The three idiomatic expressions above – one Native American in origin, one Chinese-American, and one associated with the practices of American politics – have absolutely nothing to do with the story of George Washington, his little hatchet, a cherry tree, and not telling lies. Or, for that matter, of the tale of Carrie A. Nation’s hatchet-swinging, tavern-busting antics.
I remember plenty of family picnics in the 1950s. After the eating was over the adult male relatives would gather round the picnic table, break out frosty bottles of Schlitz beer, light up cigars, and commence to play penny ante poker.
But seriously, how many people smoke cigars today? Nevertheless, “Close, but no cigar!” is an idiom that still has currency today and is as instantly understood in the way as it has been for more than a century.
If you’ve read my earlier blog entry It’s All Greek to Me, Part 1, you’ll see that a handful of figures of speech still in use refer to Ancient Greek culture, history, arts, writings and mythology.
But what I was lamenting in Part 1 was that fewer and fewer Americans know the backstory of these idioms. And without that knowledge, eventually these expressions, rich in culture and history, will fade away.
Which is too bad, because not only will we lose some really fascinating figures of speech, it also means that before that happens a lot of us will have already lost a valuable part of our cultural heritage.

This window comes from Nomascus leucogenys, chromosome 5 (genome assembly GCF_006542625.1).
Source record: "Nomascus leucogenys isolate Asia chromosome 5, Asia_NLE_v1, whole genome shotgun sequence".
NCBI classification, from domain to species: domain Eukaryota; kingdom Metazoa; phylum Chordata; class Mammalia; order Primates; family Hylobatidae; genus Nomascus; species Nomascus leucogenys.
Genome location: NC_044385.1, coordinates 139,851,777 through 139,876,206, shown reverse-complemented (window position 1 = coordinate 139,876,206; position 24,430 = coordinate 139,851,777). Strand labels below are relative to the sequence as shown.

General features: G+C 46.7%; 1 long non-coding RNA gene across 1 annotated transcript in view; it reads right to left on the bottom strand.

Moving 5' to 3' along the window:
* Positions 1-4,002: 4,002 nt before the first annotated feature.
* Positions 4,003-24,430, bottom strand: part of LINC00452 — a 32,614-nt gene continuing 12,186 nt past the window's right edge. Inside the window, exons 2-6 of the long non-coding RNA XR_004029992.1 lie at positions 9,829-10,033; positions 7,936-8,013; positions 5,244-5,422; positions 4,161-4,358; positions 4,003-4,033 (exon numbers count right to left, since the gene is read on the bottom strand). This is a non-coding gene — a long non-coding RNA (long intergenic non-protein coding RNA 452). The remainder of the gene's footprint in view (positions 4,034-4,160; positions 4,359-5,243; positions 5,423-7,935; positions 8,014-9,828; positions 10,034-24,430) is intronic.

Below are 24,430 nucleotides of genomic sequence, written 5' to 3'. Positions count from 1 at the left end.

I dunno. When I was a kid, maybe five years old, my parents gave me an illustrated children’s book of Greek mythology.
And it was all there – Apollo in his golden chariot, Prometheus chained to a rock, Icarus falling into the sea, Jason, Medusa, the Golden Fleece, even tales of the brave Odysseus. And I ate it up with a spoon. I loved every page.
But today, how many people do you think really have had any direct exposure to the history, ideas, art, and culture of Ancient Greece, except maybe having once attended a toga party at a Greek fraternity in college?
“To Fold Like a Cheap Camera” means to back down from one’s position quickly under not so heavy pressure; to abandon one’s argument absolutely with little possibility returning to it in the future; to self-collapse one’s stand.
“Cooking with gas” means performing a difficult task with maximum efficiency and capability. There is a hint in the expression that an obstacle had to be overcome in order to achieve a state of “cooking with gas.”